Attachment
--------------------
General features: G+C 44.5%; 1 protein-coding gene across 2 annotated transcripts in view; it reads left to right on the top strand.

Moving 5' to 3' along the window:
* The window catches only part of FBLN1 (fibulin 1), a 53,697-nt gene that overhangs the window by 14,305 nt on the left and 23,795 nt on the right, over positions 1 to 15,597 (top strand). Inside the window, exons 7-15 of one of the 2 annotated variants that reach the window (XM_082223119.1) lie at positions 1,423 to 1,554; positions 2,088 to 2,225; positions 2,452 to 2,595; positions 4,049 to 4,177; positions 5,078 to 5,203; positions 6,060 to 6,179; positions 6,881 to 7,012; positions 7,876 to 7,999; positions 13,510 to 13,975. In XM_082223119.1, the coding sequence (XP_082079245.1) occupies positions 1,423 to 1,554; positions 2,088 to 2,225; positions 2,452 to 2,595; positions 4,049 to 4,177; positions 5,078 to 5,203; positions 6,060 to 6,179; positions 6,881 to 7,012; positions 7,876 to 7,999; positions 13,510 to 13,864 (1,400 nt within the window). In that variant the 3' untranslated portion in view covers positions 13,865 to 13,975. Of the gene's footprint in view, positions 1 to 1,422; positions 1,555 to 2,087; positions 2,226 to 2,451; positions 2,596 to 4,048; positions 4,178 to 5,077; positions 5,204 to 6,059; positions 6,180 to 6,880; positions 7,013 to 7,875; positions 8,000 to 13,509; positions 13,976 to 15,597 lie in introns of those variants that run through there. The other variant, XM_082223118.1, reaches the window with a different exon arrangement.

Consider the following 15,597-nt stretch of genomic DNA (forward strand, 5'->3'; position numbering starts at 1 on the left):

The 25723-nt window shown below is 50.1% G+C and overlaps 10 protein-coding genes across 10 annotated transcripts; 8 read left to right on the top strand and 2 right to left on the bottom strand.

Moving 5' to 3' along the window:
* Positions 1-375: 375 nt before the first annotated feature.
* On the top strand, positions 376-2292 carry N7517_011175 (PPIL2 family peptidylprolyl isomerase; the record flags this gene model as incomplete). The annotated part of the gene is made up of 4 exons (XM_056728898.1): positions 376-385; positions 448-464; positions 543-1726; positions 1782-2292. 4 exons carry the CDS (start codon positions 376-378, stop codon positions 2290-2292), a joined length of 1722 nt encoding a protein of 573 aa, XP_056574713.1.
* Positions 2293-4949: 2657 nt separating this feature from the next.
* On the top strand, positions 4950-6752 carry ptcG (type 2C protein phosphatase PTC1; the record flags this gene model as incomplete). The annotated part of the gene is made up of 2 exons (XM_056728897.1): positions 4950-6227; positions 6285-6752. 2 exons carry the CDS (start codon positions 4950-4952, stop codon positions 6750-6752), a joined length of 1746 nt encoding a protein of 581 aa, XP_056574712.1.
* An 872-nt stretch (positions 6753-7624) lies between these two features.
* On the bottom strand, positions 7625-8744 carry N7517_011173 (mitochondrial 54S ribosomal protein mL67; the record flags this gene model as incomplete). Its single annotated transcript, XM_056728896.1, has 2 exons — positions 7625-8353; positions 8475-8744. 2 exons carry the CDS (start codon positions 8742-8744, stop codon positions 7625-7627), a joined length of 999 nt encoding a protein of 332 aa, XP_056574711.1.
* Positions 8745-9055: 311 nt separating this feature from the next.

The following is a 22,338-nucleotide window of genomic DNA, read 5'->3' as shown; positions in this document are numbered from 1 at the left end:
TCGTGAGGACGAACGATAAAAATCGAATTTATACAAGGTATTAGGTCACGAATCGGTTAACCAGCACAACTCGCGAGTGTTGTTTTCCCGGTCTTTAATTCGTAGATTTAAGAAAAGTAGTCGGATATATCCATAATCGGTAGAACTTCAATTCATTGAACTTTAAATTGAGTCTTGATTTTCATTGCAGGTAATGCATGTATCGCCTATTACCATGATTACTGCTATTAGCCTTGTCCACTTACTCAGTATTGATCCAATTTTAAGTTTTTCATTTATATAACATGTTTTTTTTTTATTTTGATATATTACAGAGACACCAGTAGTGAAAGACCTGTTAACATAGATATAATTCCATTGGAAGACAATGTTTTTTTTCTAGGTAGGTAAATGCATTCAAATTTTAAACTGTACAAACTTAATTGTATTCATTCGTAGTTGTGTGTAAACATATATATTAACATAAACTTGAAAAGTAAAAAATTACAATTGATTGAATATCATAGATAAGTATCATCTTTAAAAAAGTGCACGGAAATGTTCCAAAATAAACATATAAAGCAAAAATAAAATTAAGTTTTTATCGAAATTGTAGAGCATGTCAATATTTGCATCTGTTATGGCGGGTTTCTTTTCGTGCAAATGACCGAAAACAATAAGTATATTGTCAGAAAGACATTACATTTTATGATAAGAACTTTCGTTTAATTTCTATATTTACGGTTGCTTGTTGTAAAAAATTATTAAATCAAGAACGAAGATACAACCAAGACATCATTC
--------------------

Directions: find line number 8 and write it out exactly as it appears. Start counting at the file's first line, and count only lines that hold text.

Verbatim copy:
* On the top strand, positions 376-2292 carry N7517_011175 (PPIL2 family peptidylprolyl isomerase; the record flags this gene model as incomplete). The annotated part of the gene is made up of 4 exons (XM_056728898.1): positions 376-385; positions 448-464; positions 543-1726; positions 1782-2292. 4 exons carry the CDS (start codon positions 376-378, stop codon positions 2290-2292), a joined length of 1722 nt encoding a protein of 573 aa, XP_056574713.1.